Blog - March 2015 - JC (resized)

The average person today will digest more information than at any other point in history. Through the internet, music, TV and plain old fashioned print media, they’ll encounter around 100,000 words. Or about 2.5 novels. In total, they’ll process the equivalent of 34 gigabytes of information every day; 5 times more than 30 years ago.

These figures could give the impression that society in 2015 is more educated. With Google, Siri, and blogs like this just a few clicks away, we can encounter a wealth of information, learning whatever we feel like, whenever we feel like. Want to know tomorrow’s weather? Who was King of France in 1390? How tall Noel Edmonds is? There’s nothing stopping you.

However, have you ever thought that a lot of the information you encounter, process and learn might be wrong? Google has, and they’re wanting to rectify this.

For just under a year, Google has been developing their Knowledge Vault, a huge store of information taken from all across human history. Knowledge Vault is an ever expanding database that autonomously collects data from around the internet. This information is then cross referenced with similar or corresponding information in order to sift facts from falsities.

Google’s existing Knowledge Graph works in a similar way, albeit on a smaller scale. However, rather than compiling information from the whole of the internet, the Knowledge Graph uses “trusted” sources like Wikipedia and Freebase to offer a collection of related and relevant information on a given search term. For example, if I search “Noel Edmonds”, Knowledge Graph provides a collection of useful and unimaginably interesting facts on the man himself, as visible below.

Noel Edmonds

Very recently, a Google research team published a research paper announcing aspirations to implement Knowledge Vault as a search ranking factor. This means that rather than a collection of information simply being shown to users alongside search results – as with Knowledge Graph – the Vault would control all the information on the search results page. Sites that contain information Google considers true would be ranked highly, and sites that contain dubious information would be penalised.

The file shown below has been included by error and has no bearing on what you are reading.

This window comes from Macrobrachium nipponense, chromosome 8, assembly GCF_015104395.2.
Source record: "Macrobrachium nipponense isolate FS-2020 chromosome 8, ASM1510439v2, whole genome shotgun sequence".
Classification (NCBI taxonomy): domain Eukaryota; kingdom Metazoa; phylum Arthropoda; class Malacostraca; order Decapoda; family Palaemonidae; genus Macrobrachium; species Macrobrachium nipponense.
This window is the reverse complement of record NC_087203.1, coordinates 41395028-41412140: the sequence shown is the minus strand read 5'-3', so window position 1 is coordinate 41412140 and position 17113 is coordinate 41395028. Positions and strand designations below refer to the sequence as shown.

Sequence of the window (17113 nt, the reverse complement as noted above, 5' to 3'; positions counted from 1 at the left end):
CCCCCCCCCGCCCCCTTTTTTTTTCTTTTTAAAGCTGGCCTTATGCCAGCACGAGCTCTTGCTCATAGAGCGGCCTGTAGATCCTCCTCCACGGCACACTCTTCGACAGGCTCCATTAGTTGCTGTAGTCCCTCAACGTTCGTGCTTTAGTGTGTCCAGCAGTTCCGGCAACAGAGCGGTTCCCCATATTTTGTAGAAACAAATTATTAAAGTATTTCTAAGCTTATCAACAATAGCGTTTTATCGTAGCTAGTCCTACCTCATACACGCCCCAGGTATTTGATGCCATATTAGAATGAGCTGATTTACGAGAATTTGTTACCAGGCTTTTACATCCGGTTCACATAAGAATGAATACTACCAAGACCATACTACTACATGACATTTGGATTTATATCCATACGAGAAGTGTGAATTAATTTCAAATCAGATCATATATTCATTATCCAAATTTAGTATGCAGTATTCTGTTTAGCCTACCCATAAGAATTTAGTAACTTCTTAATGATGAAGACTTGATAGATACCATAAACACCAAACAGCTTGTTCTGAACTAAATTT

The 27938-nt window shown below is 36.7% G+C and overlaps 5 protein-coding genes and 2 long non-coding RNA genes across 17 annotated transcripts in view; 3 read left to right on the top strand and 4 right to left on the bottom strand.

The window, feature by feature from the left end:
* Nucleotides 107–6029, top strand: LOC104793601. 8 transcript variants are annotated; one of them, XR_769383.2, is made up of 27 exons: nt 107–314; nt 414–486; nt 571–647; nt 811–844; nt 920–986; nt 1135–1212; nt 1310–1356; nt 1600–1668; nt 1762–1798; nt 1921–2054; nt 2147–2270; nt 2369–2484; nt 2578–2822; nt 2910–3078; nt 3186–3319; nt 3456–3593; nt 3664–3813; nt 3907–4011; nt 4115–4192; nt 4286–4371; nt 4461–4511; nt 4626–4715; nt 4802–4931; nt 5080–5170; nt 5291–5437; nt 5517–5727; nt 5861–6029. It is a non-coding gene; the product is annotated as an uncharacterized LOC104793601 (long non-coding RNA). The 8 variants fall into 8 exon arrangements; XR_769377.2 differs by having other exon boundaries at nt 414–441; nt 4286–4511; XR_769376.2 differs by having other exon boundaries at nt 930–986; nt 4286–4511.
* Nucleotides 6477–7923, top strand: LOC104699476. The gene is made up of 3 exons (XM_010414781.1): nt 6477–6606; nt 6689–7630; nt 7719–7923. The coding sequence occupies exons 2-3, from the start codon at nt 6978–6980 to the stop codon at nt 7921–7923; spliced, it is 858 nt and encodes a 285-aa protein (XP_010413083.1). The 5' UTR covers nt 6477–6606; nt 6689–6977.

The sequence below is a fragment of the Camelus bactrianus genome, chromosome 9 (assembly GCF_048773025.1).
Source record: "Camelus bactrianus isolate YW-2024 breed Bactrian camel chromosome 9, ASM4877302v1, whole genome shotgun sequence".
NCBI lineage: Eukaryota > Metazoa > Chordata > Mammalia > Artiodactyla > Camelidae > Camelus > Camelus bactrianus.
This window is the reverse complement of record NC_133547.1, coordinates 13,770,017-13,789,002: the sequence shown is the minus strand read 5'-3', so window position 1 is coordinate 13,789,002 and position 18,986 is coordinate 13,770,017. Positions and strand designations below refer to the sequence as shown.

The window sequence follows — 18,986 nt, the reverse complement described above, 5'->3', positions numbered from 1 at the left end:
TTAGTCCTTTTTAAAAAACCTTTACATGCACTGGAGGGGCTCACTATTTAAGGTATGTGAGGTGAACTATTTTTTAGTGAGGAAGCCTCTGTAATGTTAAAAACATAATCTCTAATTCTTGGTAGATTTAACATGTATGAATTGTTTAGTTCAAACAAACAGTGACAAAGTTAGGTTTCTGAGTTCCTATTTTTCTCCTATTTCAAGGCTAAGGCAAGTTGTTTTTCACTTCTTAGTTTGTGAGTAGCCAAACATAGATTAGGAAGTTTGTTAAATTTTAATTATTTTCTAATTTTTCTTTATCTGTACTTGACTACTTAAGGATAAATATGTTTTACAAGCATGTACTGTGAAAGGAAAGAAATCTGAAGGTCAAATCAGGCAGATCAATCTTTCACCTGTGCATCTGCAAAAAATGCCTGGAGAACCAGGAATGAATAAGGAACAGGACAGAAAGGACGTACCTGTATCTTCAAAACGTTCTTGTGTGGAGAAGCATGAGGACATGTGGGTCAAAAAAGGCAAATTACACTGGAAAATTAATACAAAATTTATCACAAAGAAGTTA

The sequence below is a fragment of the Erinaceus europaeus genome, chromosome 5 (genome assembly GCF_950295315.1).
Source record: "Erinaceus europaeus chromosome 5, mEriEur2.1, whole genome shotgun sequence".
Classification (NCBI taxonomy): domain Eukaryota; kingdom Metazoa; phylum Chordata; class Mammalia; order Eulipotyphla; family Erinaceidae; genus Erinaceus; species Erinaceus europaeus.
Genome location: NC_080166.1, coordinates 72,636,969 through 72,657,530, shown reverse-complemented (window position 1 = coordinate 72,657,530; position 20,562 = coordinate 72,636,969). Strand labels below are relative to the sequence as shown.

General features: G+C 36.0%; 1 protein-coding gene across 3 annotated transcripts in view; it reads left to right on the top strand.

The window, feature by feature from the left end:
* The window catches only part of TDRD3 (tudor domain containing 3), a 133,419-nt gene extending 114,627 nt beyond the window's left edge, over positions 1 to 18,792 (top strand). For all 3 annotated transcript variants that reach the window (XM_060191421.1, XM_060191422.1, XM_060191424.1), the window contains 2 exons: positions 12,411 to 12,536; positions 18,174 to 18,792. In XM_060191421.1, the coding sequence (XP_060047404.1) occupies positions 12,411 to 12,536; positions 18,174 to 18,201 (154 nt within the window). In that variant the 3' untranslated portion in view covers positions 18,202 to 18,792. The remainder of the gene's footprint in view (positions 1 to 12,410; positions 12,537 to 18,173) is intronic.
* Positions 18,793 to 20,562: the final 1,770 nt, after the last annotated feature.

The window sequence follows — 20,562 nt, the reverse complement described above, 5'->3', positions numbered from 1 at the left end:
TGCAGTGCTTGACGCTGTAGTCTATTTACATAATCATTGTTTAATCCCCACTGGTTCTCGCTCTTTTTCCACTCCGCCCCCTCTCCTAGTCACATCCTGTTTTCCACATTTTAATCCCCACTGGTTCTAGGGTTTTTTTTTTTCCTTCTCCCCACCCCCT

Whilst this is a suggestion still only in its formative period, it’s one that would entirely alter the way Google search works.

At the moment, sites are ranked according to a number of factors, one of these being links. The more links a site has from trustworthy sources, the more trustworthy that site is considered. This is a largely human process; when you link to a site, you’re showing a vote of confidence.

However, a ranking based on the Knowledge Vault would take away this human influence. As the Vault is an autonomous system, it and it alone decides what separates fact from truth, and what makes a site trustworthy.

Current ranking factors like links are far from perfect; something testified by algorithms like Penguin designed to halt manipulative link-building. However, possibilities for manipulating the Knowledge Vault in theory still exist. If the Vault is simply collecting together information it views as similar, and deciding truthfulness based on this, then what’s to stop webmasters from sprinkling their “facts” across the web in an attempt to manipulate higher rankings? Plus, what about dubious information that large numbers of people on the web consider to be true? Does this mean that moon landing conspiracy theories and folk health remedies should be considered facts, and afforded a high ranking? What about “facts” that are opinion based? Should the statement “Noel Edmond’s best days are behind him” be deemed any more truthful than “Noel Edmonds has a long and fruitful future ahead in show business”?

Perhaps more importantly, the implementation of a Knowledge Vault based ranking system is a step towards Google controlling a large flow of information. Whereas with the current ranking system, if a piece of dubious information is encountered, this can be argued against; a healthy discussion can be formed. However, with the implementation of this algorithm, there will be no need for discussion; just a nod of the head as Google pumps out a stream of complete, inarguable “facts ”. With this move, Google could be taking the power to invest confidence in information and sites away from users; something surely more important than encountering the odd “spider eats dog” article.

With this being said, and as Google haven’t imposed any real plans for implementation, at this point we can only speculate how a knowledge based search rankings system would work. It may be that Google could simply decide to implement a fact ranking alongside existing systems – perhaps displayed within a search snippet – something which at the time of writing seems a safer and more feasible option. In the unlikely eventuality that a full overhaul does take place, users may even become savvier, and more clued up to whether they’re being shown sketchy information. In any case, it’s not as if Google has never made big changes to the way search works before, and we’ll look forward to watching and adapting to whatever plays out.